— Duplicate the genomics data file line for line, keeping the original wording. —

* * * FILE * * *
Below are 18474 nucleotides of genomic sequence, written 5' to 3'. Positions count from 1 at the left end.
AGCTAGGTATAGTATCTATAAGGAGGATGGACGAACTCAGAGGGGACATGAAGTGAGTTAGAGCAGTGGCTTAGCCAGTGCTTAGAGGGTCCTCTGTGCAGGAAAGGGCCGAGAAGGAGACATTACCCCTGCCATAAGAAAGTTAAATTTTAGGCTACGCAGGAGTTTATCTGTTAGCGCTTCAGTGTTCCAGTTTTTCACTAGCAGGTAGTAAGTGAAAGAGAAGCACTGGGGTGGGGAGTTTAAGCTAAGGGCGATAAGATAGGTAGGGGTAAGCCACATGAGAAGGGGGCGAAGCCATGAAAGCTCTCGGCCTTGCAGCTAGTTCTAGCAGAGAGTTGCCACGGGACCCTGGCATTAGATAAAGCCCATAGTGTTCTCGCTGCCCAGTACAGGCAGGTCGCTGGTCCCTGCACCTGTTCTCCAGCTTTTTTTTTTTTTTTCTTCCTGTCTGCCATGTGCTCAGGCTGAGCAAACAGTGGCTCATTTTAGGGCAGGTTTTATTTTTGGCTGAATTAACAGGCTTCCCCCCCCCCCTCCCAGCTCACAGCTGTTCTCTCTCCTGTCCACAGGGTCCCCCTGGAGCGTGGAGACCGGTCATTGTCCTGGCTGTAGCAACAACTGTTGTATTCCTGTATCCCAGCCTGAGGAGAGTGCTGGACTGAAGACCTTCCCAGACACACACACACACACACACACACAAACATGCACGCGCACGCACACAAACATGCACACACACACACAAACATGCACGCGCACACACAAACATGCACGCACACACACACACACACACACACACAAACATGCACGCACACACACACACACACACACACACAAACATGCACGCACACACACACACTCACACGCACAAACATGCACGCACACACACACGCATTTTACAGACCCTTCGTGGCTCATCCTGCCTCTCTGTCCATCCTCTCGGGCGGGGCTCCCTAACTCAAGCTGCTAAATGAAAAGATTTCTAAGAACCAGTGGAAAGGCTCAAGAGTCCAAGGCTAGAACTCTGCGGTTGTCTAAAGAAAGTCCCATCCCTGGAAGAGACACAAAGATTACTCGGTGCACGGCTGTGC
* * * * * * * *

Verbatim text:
Below are 18474 nucleotides of genomic sequence, written 5' to 3'. Positions count from 1 at the left end.
AGCTAGGTATAGTATCTATAAGGAGGATGGACGAACTCAGAGGGGACATGAAGTGAGTTAGAGCAGTGGCTTAGCCAGTGCTTAGAGGGTCCTCTGTGCAGGAAAGGGCCGAGAAGGAGACATTACCCCTGCCATAAGAAAGTTAAATTTTAGGCTACGCAGGAGTTTATCTGTTAGCGCTTCAGTGTTCCAGTTTTTCACTAGCAGGTAGTAAGTGAAAGAGAAGCACTGGGGTGGGGAGTTTAAGCTAAGGGCGATAAGATAGGTAGGGGTAAGCCACATGAGAAGGGGGCGAAGCCATGAAAGCTCTCGGCCTTGCAGCTAGTTCTAGCAGAGAGTTGCCACGGGACCCTGGCATTAGATAAAGCCCATAGTGTTCTCGCTGCCCAGTACAGGCAGGTCGCTGGTCCCTGCACCTGTTCTCCAGCTTTTTTTTTTTTTTTCTTCCTGTCTGCCATGTGCTCAGGCTGAGCAAACAGTGGCTCATTTTAGGGCAGGTTTTATTTTTGGCTGAATTAACAGGCTTCCCCCCCCCCCTCCCAGCTCACAGCTGTTCTCTCTCCTGTCCACAGGGTCCCCCTGGAGCGTGGAGACCGGTCATTGTCCTGGCTGTAGCAACAACTGTTGTATTCCTGTATCCCAGCCTGAGGAGAGTGCTGGACTGAAGACCTTCCCAGACACACACACACACACACACACACAAACATGCACGCGCACGCACACAAACATGCACACACACACACAAACATGCACGCGCACACACAAACATGCACGCACACACACACACACACACACACACAAACATGCACGCACACACACACACACACACACACACAAACATGCACGCACACACACACACTCACACGCACAAACATGCACGCACACACACACGCATTTTACAGACCCTTCGTGGCTCATCCTGCCTCTCTGTCCATCCTCTCGGGCGGGGCTCCCTAACTCAAGCTGCTAAATGAAAAGATTTCTAAGAACCAGTGGAAAGGCTCAAGAGTCCAAGGCTAGAACTCTGCGGTTGTCTAAAGAAAGTCCCATCCCTGGAAGAGACACAAAGATTACTCGGTGCACGGCTGTGC